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  • Writer's picturePam King Sams

Penn Medicine cardiologist, Dr. Rhondalyn McLean, explains how COVID-19 can affect the heart.

Rhondalyn McLean of the Perelman School of Medicine spoke about how COVID-19 can affect the heart. “If the heart has already been weakened by a heart attack or other damage from long-standing high blood pressure, for instance, then the heart is less able to handle those stressors,” she said. “By that, I mean the stressors of infection and inflammation due to COVID-19. So you end up with a vicious cycle—the heart needing to work better, but unable to do so.”

What have we learned about COVID-19 and the heart?

The most important thing we’ve learned about COVID-19 and heart disease is that we have so much more to learn. This is a new disease and a new diagnosis, and it will take us a while to know what the long-term effects of the disease and of our treatments of it are going to be.

In general, we know that adults of any age with underlying medical conditions can be at increased risk for severe illness if they get COVID-19. Those include heart-related conditions like high blood pressure, diabetes, and stroke. It also includes things like an immunocompromised state. For me, as the head of the heart transplant program, I care for many people who have heart disease and who are immunocompromised. So that’s one part of it. If you have background cardiovascular disease, you’re twice as likely to develop severe illness if you get COVID-19.

What we also now know is that COVID-19 can lead to an exacerbation of already-existing heart disease. During illness, the heart beats stronger and faster in order to keep up with the demands of the body. As you can imagine, if the heart has already been weakened by a heart attack or other damage from long-standing high blood pressure, for instance, then the heart is less able to handle those stressors. By that, I mean the stressors of infection and inflammation due to COVID-19. So you end up with a vicious cycle — the heart needing to work better, but unable to do so.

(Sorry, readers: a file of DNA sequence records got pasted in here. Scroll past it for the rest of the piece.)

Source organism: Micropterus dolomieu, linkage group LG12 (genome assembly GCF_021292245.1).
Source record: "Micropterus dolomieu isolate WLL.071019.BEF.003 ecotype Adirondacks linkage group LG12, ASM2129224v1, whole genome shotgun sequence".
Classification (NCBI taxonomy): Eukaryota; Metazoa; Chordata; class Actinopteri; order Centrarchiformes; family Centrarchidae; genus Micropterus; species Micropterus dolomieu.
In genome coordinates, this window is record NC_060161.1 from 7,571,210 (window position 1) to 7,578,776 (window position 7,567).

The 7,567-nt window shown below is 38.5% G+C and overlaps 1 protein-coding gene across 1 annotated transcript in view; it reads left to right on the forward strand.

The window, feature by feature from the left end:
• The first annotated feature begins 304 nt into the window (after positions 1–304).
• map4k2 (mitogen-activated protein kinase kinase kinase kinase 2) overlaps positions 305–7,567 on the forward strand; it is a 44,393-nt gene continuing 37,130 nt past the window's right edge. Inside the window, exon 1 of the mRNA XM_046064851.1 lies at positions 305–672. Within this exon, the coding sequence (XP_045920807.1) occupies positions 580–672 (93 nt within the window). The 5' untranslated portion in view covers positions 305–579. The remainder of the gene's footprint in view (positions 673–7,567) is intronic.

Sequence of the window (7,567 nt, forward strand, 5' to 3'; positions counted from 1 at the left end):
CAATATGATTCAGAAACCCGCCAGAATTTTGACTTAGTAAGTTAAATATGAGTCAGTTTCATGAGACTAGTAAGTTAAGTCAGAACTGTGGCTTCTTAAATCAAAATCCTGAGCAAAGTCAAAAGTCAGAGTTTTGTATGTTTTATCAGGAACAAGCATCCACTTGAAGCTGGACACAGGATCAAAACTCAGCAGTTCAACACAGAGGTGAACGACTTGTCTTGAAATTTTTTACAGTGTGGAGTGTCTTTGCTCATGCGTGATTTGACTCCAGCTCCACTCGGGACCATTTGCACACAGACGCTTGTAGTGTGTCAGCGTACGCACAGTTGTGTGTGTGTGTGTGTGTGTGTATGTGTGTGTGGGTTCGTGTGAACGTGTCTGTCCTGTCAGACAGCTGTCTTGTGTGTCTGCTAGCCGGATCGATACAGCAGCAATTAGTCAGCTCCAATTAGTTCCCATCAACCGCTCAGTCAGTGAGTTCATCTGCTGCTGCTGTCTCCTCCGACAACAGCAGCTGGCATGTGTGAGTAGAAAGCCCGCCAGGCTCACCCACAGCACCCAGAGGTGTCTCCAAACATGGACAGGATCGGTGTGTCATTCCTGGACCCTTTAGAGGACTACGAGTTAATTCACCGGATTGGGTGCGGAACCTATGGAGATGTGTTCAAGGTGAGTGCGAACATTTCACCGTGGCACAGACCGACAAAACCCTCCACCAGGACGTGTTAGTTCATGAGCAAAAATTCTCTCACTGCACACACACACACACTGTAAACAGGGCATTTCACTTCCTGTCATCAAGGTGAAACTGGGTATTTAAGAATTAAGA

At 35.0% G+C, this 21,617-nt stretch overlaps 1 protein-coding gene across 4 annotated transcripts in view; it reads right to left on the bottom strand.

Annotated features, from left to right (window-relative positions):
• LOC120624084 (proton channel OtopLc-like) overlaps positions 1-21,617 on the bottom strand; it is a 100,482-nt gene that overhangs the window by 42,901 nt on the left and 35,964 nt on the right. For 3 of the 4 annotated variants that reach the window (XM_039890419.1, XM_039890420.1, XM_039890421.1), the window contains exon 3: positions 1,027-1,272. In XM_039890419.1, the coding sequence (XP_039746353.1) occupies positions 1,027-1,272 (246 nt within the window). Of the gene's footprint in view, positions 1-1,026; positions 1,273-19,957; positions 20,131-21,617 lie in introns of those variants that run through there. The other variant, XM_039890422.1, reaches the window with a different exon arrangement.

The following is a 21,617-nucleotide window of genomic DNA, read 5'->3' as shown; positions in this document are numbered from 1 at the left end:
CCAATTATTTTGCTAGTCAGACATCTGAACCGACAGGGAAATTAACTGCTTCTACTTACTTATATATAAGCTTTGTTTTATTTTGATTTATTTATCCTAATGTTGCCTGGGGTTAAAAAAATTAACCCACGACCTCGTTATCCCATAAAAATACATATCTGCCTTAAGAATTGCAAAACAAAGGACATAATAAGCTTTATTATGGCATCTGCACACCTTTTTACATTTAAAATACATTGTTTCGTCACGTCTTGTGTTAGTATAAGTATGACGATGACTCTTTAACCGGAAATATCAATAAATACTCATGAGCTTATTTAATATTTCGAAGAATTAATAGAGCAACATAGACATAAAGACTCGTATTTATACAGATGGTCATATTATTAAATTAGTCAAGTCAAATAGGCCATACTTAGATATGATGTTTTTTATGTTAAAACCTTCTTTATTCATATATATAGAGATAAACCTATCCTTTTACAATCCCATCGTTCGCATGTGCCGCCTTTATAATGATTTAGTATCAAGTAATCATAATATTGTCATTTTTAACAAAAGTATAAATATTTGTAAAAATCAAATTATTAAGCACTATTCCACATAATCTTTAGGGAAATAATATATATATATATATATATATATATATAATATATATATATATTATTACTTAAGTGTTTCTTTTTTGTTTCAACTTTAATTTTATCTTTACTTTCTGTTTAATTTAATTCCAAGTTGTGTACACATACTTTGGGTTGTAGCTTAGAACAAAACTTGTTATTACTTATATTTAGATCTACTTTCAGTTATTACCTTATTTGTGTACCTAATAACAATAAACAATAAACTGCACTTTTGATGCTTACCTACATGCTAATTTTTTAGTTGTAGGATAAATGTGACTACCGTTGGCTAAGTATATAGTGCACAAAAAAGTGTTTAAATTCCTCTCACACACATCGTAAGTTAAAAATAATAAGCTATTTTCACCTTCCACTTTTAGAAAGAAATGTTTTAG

The other thing that can happen is that the virus can cause direct damage to the heart. It does so by invading the heart muscle and leading to inflammation. And that condition is called myocarditis.

It’s not that uncommon to have mild forms of myocarditis with COVID-19. Studies have looked at heart MRIs of people who have COVID-19, and they reveal inflammation of the heart.

What worries me is that, although it’s rare, myocarditis can progress and become a big problem. When it does progress, it can lead to enlargement of the heart. The heart can become weak. And the heart can fail.

What are the symptoms of myocarditis?

People become short of breath. They become extremely fatigued. People can feel palpitations, like their heart is racing. The blood pressure can become low. One can get swelling in the legs and abdomen. Or develop a cough. The most common symptom, though, is shortness of breath. Patients will say things like, “I used to be able to walk up a flight of stairs, no problem. But now I have to stop and catch my breath.”

Who is more likely to experience these effects? Is age a factor?